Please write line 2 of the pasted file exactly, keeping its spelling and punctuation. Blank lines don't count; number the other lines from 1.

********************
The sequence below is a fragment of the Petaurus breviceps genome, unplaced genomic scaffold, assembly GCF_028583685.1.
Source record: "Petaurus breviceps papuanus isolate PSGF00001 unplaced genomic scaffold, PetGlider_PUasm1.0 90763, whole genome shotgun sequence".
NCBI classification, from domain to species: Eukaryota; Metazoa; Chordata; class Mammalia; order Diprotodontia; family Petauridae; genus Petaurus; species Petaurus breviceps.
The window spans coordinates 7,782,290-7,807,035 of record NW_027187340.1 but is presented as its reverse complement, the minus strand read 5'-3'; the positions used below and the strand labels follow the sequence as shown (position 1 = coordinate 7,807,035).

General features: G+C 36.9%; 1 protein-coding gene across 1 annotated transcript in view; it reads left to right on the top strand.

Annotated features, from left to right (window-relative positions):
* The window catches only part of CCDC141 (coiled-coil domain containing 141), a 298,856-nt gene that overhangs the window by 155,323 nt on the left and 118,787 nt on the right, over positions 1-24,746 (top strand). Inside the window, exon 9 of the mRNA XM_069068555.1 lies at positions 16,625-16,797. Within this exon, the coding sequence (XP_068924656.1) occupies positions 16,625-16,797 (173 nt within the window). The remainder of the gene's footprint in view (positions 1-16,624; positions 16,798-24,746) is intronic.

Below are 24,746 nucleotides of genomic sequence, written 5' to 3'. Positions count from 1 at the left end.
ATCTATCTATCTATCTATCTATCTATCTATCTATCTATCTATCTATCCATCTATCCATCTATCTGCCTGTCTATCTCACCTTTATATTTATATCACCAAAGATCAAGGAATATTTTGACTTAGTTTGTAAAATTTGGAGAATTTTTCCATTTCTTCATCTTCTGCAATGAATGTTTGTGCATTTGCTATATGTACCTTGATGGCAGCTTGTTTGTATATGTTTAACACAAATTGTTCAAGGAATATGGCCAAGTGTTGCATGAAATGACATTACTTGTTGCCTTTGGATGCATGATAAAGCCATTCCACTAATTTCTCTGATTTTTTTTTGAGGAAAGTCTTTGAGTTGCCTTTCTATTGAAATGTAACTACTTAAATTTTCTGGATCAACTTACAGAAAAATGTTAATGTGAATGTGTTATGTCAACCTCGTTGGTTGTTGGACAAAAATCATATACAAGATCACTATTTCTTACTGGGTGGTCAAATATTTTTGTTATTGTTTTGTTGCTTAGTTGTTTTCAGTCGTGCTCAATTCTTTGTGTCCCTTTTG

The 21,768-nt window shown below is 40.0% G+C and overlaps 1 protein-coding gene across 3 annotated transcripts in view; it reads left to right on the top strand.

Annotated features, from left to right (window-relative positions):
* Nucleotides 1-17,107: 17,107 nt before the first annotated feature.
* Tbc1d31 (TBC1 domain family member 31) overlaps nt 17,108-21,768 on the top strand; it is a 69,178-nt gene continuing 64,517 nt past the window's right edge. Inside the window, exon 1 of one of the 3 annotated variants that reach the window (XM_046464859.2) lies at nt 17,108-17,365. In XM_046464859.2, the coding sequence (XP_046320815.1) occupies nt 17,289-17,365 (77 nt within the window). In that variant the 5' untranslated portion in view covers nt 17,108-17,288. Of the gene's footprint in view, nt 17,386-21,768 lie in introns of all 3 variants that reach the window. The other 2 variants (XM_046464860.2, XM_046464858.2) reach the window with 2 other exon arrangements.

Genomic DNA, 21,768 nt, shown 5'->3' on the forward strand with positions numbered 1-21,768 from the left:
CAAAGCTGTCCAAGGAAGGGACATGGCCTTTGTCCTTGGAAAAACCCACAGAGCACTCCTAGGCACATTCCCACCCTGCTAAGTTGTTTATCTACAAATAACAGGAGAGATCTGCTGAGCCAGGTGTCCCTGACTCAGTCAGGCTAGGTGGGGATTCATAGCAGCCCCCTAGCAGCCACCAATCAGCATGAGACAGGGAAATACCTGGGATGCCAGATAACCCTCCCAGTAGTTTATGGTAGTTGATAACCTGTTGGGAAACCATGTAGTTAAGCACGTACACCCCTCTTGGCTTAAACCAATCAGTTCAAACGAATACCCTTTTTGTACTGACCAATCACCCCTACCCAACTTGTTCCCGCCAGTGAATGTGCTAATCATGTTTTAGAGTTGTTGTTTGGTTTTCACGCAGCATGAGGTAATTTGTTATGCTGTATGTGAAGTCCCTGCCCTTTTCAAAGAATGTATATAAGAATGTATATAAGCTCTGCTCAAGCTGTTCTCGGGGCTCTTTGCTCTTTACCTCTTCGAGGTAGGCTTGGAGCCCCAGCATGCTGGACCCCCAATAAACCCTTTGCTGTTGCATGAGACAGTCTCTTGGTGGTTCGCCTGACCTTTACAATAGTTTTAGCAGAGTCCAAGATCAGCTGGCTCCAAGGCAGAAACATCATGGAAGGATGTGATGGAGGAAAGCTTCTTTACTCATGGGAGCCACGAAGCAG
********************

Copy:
Source record: "Petaurus breviceps papuanus isolate PSGF00001 unplaced genomic scaffold, PetGlider_PUasm1.0 90763, whole genome shotgun sequence".